Playing Politics with Teenage Pregnancy, and William Ruto’s Stillbirth Directive
Every time I am faced with a cryptic socio-cultural puzzle, I always refer to the teachings of my late maternal grandfather. Man of few words, a walking library, a towering figure of a resource. He always spoke in tongues, never giving direct answers when it was sought for. He loved answering questions with catchy soundbites, some of which can be picked from his descendants three generations down the bloodline.
One day I went to Uloma, Ugenya to pay him a visit. The retired jet-fighter pilot was grazing his rotund heifers just when I pushed the rickety gate. He had eyeballs that would look into the future so he noticed me two horizons away, let loose the tethered mammals, hid from my sight, then watched how I would handle the situation. It finished with a limping grandchild screaming his lungs hoarse cursing whoever wanted him dead. He slowly emerged from the woods, helped the cows into the shed, then, with a light pat on my back, whispered; “Never scare the cows when your intention is to attract the attention of the owner.” That is the day I learnt that you do not have to save a situation by first worsening it. And that is what Deputy President William Ruto did yesterday when he warned Chiefs that they will be personally held responsible for every teenage pregnancy case reported within their areas of jurisdiction.
William Ruto’s case is not unique. Whenever politicians take to the podium, whatever comes out their mouths is directly proportional to the number of votes in attendance. Most statements made from such gatherings sometimes have no resonance to issues directly plaguing the masses. If they are, the manner of articulation is so deficient of facts it makes for painful listening. Even in the sewer, the cream rises to the top.
Teenage pregnancy is as much a political issue as it is a policy issue – both of which William Ruto is an able contributor and a strategic stakeholder. Policy and Politics have not enough firepower to bring down the teenage pregnancy scourge, however. Take the subject of Female Genital Modification, for example. Kenya outlawed the practice in the early 1990s with tougher penalties for whoever found in possession of FGM toolboxes.
Despite the efforts, Kenya’s FGM prevalence still makes for grim reading. In 2009, the FGM prevalence among the Kenyan Somalis stood at 98%, Kisiis 96% and Maasais 73%.
Two factors largely contribute to the slow conversion of political directives into action – Common Sense and Cultural Insensitivity. I will not delve into the subject of common sense knowing that it is not common to everyone. Only to say that lack of common sense relegates humanity to the league of brutes.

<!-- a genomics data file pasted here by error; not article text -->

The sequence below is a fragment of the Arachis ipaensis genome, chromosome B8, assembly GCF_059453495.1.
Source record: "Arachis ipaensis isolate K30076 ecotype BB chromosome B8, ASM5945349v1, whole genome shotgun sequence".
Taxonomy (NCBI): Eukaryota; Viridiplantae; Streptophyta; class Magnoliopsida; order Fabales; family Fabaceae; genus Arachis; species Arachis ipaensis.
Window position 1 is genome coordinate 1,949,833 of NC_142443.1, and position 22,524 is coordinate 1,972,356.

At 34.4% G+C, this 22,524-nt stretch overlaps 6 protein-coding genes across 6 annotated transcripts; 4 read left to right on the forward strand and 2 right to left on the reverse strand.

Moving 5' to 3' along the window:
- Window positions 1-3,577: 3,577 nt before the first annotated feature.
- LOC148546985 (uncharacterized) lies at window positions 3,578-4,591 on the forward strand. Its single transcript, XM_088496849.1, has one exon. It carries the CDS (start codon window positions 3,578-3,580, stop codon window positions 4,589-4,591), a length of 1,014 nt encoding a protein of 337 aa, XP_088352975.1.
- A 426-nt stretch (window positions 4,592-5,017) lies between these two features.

Cultural sensitivity and awareness is a very important consideration few policy makers take into account while developing top-down ideologies intended for the the grassroots. So what are the facts?
In Kenya, teenage pregnancy and early marriages owe their proliferation to hastily crafted laws and a biased education curriculum which involves the government colluding with the church to exacerbate this organized mess. According to Duflo, Dupas and Kremer (2012);
“Primary school children in Kenya are not supposed to be sexually active. Girls who become pregnant typically have to leave school. The Kenyan government established a national HIV/AIDS curriculum for primary school with the assistance of UNICEF. Following the UNICEF-backed model, the planning process was based on extensive consultation within Kenyan civil society. Kenya is a religious society, and the Catholic church, protestant denominations, including very active evangelical groups, and Muslim organizations are by far the latest, most organized and politically influential civil-society stakeholders on this issue. These religious groups favored prevention messages focusing on abstinence until marriage, rather than condom use. The official textbook does not mention condoms or contraception. (Theoretically, condoms can be discussed in class at the teacher’s discretion or in response to questions, but the curriculum does not encourage teachers to discuss condoms)…” – pg. 6-7
If the government identified teenage pregnancy as a disaster and made an attempt to reach out to school girls through the mainstream academic system, why, I ask, would they now turn their backs and reign in on the Chiefs – and not the teachers or parents? Are Chiefs responsible for monitoring and evaluating the curriculum and teachers work output? Does the law require Chiefs to be present at all dinner table family meetings whenever parents go through sex education with their children? Did the government shift the role of spiritual guidance from religious leaders to the Chiefs? Must the Chief be omnipresent in every mud-walled hut, withering Acacia bush, or drying riverbed to arrest those senseless men having illicit – sometimes forced – sexual intercourse with underage girls? Shouldn’t we be focusing on arresting the situation before, and not after, occurrence? Answer me Mr. Deputy President.
- Ruto has warned chiefs over teenage pregnancies (chdee.wordpress.com)